Ok, but after that, we also need to account for all the overhead costs of running a business: business license, website, phone, email, assorted software programs to manage events, timelines, floor plans, customers, and accounting. Liability and E&O insurance. Networking events. Paying the accountant and the lawyer and the graphic designer and the photographer periodically to keep you legal and make sure your branding, headshots, and website are current. Continuing education, which is essential to growth in any industry. Booths at wedding expos. Listings in vendor directories and ads on Facebook or Instagram or in wedding magazines. And on and on.
This can easily be $1000+ per month, and if you have an office outside your home, substantially more. So knock another $12k off that number.
At $3000 per wedding, a planner’s pay drops to $63,600. Still a livable salary in most places, but not looking so good if I live in an expensive big city – which not coincidentally are the places where couples are more likely to hire planners at all.
At $2000 per wedding, it’s now down to $35,600. That’s getting hard to live off of just about anywhere.
At $1500 per wedding, a planner’s salary is just $21,600. Now that planner needs a second job on top of your more-than-full-time wedding workload.
And that’s before taxes.
Here’s the kicker: As a small business, a wedding planner is their own employer, so instead of the usual ~15-20% of your paycheck going state and federal income tax, social security, and medicare, we have to pay the employer’s share, too.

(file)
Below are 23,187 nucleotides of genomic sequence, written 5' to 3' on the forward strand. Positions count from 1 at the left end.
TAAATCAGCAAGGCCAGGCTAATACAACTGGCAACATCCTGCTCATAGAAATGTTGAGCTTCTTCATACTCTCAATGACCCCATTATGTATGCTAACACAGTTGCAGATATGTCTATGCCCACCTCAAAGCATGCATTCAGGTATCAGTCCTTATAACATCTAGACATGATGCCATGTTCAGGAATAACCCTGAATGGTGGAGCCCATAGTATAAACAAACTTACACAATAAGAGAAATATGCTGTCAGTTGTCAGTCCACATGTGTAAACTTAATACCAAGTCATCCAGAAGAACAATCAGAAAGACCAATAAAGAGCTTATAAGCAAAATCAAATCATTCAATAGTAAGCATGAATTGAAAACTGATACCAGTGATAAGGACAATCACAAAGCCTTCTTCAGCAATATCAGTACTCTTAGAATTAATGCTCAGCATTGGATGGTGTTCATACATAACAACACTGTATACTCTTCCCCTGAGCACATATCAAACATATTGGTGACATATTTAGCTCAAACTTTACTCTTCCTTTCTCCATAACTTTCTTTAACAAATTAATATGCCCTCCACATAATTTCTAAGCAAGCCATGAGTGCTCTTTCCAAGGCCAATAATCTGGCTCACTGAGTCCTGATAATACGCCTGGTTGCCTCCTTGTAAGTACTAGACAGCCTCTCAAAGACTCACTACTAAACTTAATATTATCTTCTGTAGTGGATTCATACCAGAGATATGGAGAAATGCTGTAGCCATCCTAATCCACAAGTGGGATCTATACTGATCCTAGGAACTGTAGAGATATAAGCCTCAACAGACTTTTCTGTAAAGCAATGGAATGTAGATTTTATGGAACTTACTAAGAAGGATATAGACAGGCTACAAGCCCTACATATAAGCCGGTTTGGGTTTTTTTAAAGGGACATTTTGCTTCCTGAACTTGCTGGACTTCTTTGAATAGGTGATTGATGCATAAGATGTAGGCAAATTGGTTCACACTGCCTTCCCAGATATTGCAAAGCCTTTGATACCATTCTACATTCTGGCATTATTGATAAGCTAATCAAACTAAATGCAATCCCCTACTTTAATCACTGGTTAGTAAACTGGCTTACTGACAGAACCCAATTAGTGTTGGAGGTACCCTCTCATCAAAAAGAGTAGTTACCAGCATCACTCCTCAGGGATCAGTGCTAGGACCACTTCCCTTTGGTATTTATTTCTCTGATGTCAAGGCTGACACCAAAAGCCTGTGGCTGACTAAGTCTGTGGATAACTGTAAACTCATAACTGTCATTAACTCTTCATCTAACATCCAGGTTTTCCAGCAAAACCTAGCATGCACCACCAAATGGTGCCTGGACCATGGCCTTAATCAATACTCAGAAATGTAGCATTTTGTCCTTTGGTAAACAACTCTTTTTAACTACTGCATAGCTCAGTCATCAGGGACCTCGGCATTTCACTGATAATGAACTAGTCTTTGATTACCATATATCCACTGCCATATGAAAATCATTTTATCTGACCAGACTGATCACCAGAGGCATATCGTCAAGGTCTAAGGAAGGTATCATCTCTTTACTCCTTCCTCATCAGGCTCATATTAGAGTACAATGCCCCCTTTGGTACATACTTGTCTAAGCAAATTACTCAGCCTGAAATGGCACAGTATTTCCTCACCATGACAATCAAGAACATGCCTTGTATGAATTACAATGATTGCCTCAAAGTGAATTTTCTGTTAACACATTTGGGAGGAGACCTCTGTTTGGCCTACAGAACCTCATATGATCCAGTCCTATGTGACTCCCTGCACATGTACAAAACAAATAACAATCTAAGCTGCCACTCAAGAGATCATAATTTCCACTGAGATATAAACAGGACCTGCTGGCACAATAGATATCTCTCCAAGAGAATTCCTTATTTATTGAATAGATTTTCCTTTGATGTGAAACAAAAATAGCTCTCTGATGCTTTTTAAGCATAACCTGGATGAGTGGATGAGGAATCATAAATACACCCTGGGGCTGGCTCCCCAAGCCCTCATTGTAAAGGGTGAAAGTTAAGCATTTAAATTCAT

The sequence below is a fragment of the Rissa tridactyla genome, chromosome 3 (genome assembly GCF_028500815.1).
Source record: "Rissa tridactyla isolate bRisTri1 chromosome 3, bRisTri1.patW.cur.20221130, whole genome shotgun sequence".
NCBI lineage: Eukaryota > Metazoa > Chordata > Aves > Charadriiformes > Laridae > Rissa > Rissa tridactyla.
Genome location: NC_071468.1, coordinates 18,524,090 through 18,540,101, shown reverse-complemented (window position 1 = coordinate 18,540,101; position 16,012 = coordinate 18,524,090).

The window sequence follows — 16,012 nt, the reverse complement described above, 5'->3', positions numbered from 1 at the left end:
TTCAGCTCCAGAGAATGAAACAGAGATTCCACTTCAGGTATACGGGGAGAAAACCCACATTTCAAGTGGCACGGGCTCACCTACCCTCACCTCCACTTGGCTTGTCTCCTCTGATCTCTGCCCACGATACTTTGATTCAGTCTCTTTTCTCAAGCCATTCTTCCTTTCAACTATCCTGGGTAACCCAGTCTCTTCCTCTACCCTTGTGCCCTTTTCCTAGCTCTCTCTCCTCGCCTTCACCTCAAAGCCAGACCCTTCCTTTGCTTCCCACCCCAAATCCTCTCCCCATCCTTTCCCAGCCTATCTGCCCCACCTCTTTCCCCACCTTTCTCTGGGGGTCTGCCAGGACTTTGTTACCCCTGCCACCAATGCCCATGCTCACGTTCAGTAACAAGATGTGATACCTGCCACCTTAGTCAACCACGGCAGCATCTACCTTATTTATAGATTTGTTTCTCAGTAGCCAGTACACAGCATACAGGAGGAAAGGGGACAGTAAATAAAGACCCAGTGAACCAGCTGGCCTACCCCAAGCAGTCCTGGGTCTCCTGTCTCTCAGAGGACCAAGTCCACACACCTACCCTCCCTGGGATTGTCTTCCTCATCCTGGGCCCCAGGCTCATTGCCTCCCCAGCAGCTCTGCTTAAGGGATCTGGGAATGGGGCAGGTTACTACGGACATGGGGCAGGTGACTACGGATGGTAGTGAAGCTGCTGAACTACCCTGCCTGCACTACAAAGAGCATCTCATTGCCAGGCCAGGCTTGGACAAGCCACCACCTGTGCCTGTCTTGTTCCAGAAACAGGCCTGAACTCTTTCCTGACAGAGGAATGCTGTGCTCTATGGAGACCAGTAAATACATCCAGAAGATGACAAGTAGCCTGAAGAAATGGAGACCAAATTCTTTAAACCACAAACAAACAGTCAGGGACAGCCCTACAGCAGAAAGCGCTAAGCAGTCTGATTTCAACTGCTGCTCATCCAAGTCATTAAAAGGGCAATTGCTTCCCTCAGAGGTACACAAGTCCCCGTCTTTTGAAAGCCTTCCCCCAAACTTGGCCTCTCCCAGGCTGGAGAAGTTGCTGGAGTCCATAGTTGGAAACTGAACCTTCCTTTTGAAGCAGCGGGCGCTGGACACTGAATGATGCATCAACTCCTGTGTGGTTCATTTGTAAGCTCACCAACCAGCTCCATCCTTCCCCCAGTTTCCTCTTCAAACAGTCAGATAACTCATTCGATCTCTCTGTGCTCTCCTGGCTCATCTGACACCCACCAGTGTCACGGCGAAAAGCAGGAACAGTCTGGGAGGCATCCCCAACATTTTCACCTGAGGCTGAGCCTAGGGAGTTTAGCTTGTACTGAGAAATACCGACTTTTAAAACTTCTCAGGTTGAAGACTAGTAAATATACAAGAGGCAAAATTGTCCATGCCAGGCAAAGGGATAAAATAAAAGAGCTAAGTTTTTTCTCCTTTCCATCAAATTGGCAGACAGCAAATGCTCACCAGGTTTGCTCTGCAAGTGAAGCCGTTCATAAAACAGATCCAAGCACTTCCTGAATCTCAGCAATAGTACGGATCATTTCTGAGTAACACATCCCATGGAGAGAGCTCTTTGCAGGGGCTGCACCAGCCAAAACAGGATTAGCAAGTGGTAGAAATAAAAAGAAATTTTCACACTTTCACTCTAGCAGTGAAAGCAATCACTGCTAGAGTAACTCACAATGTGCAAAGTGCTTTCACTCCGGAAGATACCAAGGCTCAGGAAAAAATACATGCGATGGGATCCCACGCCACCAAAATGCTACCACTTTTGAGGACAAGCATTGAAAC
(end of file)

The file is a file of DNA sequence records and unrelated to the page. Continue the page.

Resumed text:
The self-employment tax rate is currently 15.3%. Let’s knock that off of those numbers.
Now a planner’s pay – before income tax – is $18,295 if they’re charging $1500 per wedding. After federal income taxes, they’ll have a net income of around $1280 per month. That might cover rent and groceries in a low cost-of-living area.
At $2000 per wedding, what The Knot reports as the average spend on a wedding planner, your wedding planner’s annual salary is just under $25,000 after federal taxes. About $2000 per month. Now we can pay for our health insurance (at about twice the cost of most employees, since again, we don’t have an employer to share the expense with.) We can probably pay our utility bills, too, and depending on where we live, we might be able to afford a car. (Which, in most circumstances, is an absolute necessity for getting to and from your weddings.)
At $3000 per wedding – that’s an amount most couples consider insanely high – a planner makes about $42,875. With about $3500 per month coming home, now we can probably afford everything we need and even a few things we want, as long as we work our asses off to make 28 weddings happen every year.
$2000 per wedding is not a sustainable average rate for a wedding planner almost anywhere in this country.
Some of us mitigate that by taking on full and partial planning weddings at higher rates, but those, of course, take more work hours from us. And that reduces the overall number of weddings we can successfully manage in a year without burnout / while still having a life outside of work. (And to be super clear: a wedding every single weekend for seven months is already a recipe for burnout.)
So yes – $3000-$4000 or more is a lot of money.
It’s about 10% of that (fairly misleading) average cost of a wedding in America. Incidentally, most budget breakdown guides on the internet suggest you budget 10-15% of your overall wedding spend on your wedding planner. So, you know, perhaps they are right.
But as for it being over-the-top expensive? No. It’s the cost of paying a very modest living wage to wedding planners.
And if you ask me, we should all be charging more.